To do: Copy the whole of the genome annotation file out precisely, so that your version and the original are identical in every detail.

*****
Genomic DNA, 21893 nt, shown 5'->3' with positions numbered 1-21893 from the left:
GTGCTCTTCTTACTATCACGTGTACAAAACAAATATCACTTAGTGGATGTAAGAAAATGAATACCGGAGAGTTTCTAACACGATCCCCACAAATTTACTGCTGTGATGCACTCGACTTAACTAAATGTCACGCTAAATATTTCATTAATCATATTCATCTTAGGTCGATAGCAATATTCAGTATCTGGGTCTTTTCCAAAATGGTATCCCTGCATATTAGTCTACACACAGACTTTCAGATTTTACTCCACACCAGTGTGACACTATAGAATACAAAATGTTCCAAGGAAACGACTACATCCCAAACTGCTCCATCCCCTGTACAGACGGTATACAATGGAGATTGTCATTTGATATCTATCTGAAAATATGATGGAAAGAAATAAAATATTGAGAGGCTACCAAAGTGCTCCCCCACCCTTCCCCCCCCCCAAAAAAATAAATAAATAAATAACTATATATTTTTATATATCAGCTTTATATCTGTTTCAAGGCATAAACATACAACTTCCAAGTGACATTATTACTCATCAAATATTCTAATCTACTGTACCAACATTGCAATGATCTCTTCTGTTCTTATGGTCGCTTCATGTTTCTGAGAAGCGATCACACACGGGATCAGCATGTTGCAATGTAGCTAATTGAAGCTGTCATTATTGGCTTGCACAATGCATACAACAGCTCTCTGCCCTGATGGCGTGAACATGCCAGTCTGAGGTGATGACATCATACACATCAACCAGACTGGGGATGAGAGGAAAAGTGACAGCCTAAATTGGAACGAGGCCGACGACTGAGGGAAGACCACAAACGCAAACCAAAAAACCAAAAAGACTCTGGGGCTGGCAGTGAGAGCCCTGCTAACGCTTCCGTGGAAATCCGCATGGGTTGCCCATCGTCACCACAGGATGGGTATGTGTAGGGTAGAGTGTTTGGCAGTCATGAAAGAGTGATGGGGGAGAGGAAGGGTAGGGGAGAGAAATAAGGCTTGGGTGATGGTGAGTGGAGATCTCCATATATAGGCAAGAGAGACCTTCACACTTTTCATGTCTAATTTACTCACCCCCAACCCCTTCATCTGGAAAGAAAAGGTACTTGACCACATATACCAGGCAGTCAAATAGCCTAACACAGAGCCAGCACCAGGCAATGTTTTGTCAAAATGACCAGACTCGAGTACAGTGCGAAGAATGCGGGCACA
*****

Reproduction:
Genomic DNA, 21893 nt, shown 5'->3' with positions numbered 1-21893 from the left:
GTGCTCTTCTTACTATCACGTGTACAAAACAAATATCACTTAGTGGATGTAAGAAAATGAATACCGGAGAGTTTCTAACACGATCCCCACAAATTTACTGCTGTGATGCACTCGACTTAACTAAATGTCACGCTAAATATTTCATTAATCATATTCATCTTAGGTCGATAGCAATATTCAGTATCTGGGTCTTTTCCAAAATGGTATCCCTGCATATTAGTCTACACACAGACTTTCAGATTTTACTCCACACCAGTGTGACACTATAGAATACAAAATGTTCCAAGGAAACGACTACATCCCAAACTGCTCCATCCCCTGTACAGACGGTATACAATGGAGATTGTCATTTGATATCTATCTGAAAATATGATGGAAAGAAATAAAATATTGAGAGGCTACCAAAGTGCTCCCCCACCCTTCCCCCCCCCCAAAAAAATAAATAAATAAATAACTATATATTTTTATATATCAGCTTTATATCTGTTTCAAGGCATAAACATACAACTTCCAAGTGACATTATTACTCATCAAATATTCTAATCTACTGTACCAACATTGCAATGATCTCTTCTGTTCTTATGGTCGCTTCATGTTTCTGAGAAGCGATCACACACGGGATCAGCATGTTGCAATGTAGCTAATTGAAGCTGTCATTATTGGCTTGCACAATGCATACAACAGCTCTCTGCCCTGATGGCGTGAACATGCCAGTCTGAGGTGATGACATCATACACATCAACCAGACTGGGGATGAGAGGAAAAGTGACAGCCTAAATTGGAACGAGGCCGACGACTGAGGGAAGACCACAAACGCAAACCAAAAAACCAAAAAGACTCTGGGGCTGGCAGTGAGAGCCCTGCTAACGCTTCCGTGGAAATCCGCATGGGTTGCCCATCGTCACCACAGGATGGGTATGTGTAGGGTAGAGTGTTTGGCAGTCATGAAAGAGTGATGGGGGAGAGGAAGGGTAGGGGAGAGAAATAAGGCTTGGGTGATGGTGAGTGGAGATCTCCATATATAGGCAAGAGAGACCTTCACACTTTTCATGTCTAATTTACTCACCCCCAACCCCTTCATCTGGAAAGAAAAGGTACTTGACCACATATACCAGGCAGTCAAATAGCCTAACACAGAGCCAGCACCAGGCAATGTTTTGTCAAAATGACCAGACTCGAGTACAGTGCGAAGAATGCGGGCACA